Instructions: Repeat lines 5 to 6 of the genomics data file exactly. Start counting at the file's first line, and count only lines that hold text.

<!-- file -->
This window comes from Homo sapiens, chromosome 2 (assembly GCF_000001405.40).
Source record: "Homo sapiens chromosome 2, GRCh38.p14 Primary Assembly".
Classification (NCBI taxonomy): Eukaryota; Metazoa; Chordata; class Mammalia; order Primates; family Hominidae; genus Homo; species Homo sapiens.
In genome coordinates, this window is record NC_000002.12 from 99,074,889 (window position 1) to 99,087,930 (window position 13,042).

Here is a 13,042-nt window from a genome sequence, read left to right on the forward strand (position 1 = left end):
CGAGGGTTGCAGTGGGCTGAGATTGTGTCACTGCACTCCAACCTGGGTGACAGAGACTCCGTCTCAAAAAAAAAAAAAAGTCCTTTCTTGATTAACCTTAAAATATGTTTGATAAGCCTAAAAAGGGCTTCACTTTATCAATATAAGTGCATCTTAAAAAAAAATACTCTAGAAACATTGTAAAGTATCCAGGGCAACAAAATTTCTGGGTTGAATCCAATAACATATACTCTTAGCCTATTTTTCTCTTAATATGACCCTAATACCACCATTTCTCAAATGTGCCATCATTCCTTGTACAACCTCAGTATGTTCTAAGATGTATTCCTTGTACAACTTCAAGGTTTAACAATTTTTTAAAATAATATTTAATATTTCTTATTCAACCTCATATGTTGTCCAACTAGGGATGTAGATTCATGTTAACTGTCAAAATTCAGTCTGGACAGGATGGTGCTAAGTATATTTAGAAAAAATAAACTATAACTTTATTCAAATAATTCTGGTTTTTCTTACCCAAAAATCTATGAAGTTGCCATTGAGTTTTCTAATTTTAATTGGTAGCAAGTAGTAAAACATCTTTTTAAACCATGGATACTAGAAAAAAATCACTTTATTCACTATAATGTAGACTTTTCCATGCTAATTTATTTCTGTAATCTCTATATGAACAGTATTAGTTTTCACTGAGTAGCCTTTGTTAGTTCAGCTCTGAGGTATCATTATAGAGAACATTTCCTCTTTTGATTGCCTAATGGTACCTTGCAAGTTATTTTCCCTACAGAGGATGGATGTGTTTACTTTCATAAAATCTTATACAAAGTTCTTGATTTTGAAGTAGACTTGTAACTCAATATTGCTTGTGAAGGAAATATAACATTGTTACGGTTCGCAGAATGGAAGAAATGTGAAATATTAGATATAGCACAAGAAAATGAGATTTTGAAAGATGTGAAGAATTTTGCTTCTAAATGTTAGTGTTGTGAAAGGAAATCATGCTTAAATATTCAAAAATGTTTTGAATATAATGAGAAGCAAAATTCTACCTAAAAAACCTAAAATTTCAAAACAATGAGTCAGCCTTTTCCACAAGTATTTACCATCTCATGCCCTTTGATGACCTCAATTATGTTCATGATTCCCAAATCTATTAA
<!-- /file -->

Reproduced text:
Here is a 13,042-nt window from a genome sequence, read left to right on the forward strand (position 1 = left end):
CGAGGGTTGCAGTGGGCTGAGATTGTGTCACTGCACTCCAACCTGGGTGACAGAGACTCCGTCTCAAAAAAAAAAAAAAGTCCTTTCTTGATTAACCTTAAAATATGTTTGATAAGCCTAAAAAGGGCTTCACTTTATCAATATAAGTGCATCTTAAAAAAAAATACTCTAGAAACATTGTAAAGTATCCAGGGCAACAAAATTTCTGGGTTGAATCCAATAACATATACTCTTAGCCTATTTTTCTCTTAATATGACCCTAATACCACCATTTCTCAAATGTGCCATCATTCCTTGTACAACCTCAGTATGTTCTAAGATGTATTCCTTGTACAACTTCAAGGTTTAACAATTTTTTAAAATAATATTTAATATTTCTTATTCAACCTCATATGTTGTCCAACTAGGGATGTAGATTCATGTTAACTGTCAAAATTCAGTCTGGACAGGATGGTGCTAAGTATATTTAGAAAAAATAAACTATAACTTTATTCAAATAATTCTGGTTTTTCTTACCCAAAAATCTATGAAGTTGCCATTGAGTTTTCTAATTTTAATTGGTAGCAAGTAGTAAAACATCTTTTTAAACCATGGATACTAGAAAAAAATCACTTTATTCACTATAATGTAGACTTTTCCATGCTAATTTATTTCTGTAATCTCTATATGAACAGTATTAGTTTTCACTGAGTAGCCTTTGTTAGTTCAGCTCTGAGGTATCATTATAGAGAACATTTCCTCTTTTGATTGCCTAATGGTACCTTGCAAGTTATTTTCCCTACAGAGGATGGATGTGTTTACTTTCATAAAATCTTATACAAAGTTCTTGATTTTGAAGTAGACTTGTAACTCAATATTGCTTGTGAAGGAAATATAACATTGTTACGGTTCGCAGAATGGAAGAAATGTGAAATATTAGATATAGCACAAGAAAATGAGATTTTGAAAGATGTGAAGAATTTTGCTTCTAAATGTTAGTGTTGTGAAAGGAAATCATGCTTAAATATTCAAAAATGTTTTGAATATAATGAGAAGCAAAATTCTACCTAAAAAACCTAAAATTTCAAAACAATGAGTCAGCCTTTTCCACAAGTATTTACCATCTCATGCCCTTTGATGACCTCAATTATGTTCATGATTCCCAAATCTATTAA